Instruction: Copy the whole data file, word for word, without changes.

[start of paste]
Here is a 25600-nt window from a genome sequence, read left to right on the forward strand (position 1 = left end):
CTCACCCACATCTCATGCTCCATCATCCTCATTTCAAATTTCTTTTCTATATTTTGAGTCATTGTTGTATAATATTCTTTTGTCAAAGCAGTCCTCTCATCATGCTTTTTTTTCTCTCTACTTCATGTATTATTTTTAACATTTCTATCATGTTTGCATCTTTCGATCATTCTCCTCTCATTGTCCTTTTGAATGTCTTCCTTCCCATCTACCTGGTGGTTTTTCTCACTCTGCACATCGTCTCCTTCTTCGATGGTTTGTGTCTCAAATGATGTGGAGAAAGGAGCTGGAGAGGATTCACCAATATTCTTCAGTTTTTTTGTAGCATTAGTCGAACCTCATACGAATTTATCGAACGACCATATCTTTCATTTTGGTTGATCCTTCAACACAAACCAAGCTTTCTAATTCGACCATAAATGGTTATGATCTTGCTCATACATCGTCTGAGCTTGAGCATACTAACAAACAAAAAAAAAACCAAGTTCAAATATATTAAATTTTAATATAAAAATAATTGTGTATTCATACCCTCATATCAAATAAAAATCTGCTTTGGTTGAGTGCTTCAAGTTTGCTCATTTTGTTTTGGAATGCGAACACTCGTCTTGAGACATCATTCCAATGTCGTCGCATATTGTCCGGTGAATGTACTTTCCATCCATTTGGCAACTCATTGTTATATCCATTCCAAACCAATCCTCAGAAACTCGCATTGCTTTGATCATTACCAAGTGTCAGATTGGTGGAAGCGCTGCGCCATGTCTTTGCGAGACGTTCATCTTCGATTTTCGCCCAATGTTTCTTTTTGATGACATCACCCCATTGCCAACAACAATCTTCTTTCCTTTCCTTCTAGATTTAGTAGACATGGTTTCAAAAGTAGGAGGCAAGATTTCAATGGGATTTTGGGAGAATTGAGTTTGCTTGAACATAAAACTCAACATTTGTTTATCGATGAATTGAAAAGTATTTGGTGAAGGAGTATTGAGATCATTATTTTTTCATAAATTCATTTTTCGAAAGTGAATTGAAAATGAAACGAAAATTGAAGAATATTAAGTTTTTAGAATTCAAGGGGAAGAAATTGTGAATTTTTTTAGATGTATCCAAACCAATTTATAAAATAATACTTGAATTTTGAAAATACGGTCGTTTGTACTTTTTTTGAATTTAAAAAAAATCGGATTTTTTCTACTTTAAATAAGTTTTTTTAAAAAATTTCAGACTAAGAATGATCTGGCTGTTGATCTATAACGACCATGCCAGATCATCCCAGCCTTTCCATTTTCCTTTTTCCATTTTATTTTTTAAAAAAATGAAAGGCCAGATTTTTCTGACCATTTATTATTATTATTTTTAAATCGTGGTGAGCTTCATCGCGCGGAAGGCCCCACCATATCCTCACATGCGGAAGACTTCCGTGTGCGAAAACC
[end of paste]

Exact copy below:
Here is a 25600-nt window from a genome sequence, read left to right on the forward strand (position 1 = left end):
CTCACCCACATCTCATGCTCCATCATCCTCATTTCAAATTTCTTTTCTATATTTTGAGTCATTGTTGTATAATATTCTTTTGTCAAAGCAGTCCTCTCATCATGCTTTTTTTTCTCTCTACTTCATGTATTATTTTTAACATTTCTATCATGTTTGCATCTTTCGATCATTCTCCTCTCATTGTCCTTTTGAATGTCTTCCTTCCCATCTACCTGGTGGTTTTTCTCACTCTGCACATCGTCTCCTTCTTCGATGGTTTGTGTCTCAAATGATGTGGAGAAAGGAGCTGGAGAGGATTCACCAATATTCTTCAGTTTTTTTGTAGCATTAGTCGAACCTCATACGAATTTATCGAACGACCATATCTTTCATTTTGGTTGATCCTTCAACACAAACCAAGCTTTCTAATTCGACCATAAATGGTTATGATCTTGCTCATACATCGTCTGAGCTTGAGCATACTAACAAACAAAAAAAAAACCAAGTTCAAATATATTAAATTTTAATATAAAAATAATTGTGTATTCATACCCTCATATCAAATAAAAATCTGCTTTGGTTGAGTGCTTCAAGTTTGCTCATTTTGTTTTGGAATGCGAACACTCGTCTTGAGACATCATTCCAATGTCGTCGCATATTGTCCGGTGAATGTACTTTCCATCCATTTGGCAACTCATTGTTATATCCATTCCAAACCAATCCTCAGAAACTCGCATTGCTTTGATCATTACCAAGTGTCAGATTGGTGGAAGCGCTGCGCCATGTCTTTGCGAGACGTTCATCTTCGATTTTCGCCCAATGTTTCTTTTTGATGACATCACCCCATTGCCAACAACAATCTTCTTTCCTTTCCTTCTAGATTTAGTAGACATGGTTTCAAAAGTAGGAGGCAAGATTTCAATGGGATTTTGGGAGAATTGAGTTTGCTTGAACATAAAACTCAACATTTGTTTATCGATGAATTGAAAAGTATTTGGTGAAGGAGTATTGAGATCATTATTTTTTCATAAATTCATTTTTCGAAAGTGAATTGAAAATGAAACGAAAATTGAAGAATATTAAGTTTTTAGAATTCAAGGGGAAGAAATTGTGAATTTTTTTAGATGTATCCAAACCAATTTATAAAATAATACTTGAATTTTGAAAATACGGTCGTTTGTACTTTTTTTGAATTTAAAAAAAATCGGATTTTTTCTACTTTAAATAAGTTTTTTTAAAAAATTTCAGACTAAGAATGATCTGGCTGTTGATCTATAACGACCATGCCAGATCATCCCAGCCTTTCCATTTTCCTTTTTCCATTTTATTTTTTAAAAAAATGAAAGGCCAGATTTTTCTGACCATTTATTATTATTATTTTTAAATCGTGGTGAGCTTCATCGCGCGGAAGGCCCCACCATATCCTCACATGCGGAAGACTTCCGTGTGCGAAAACC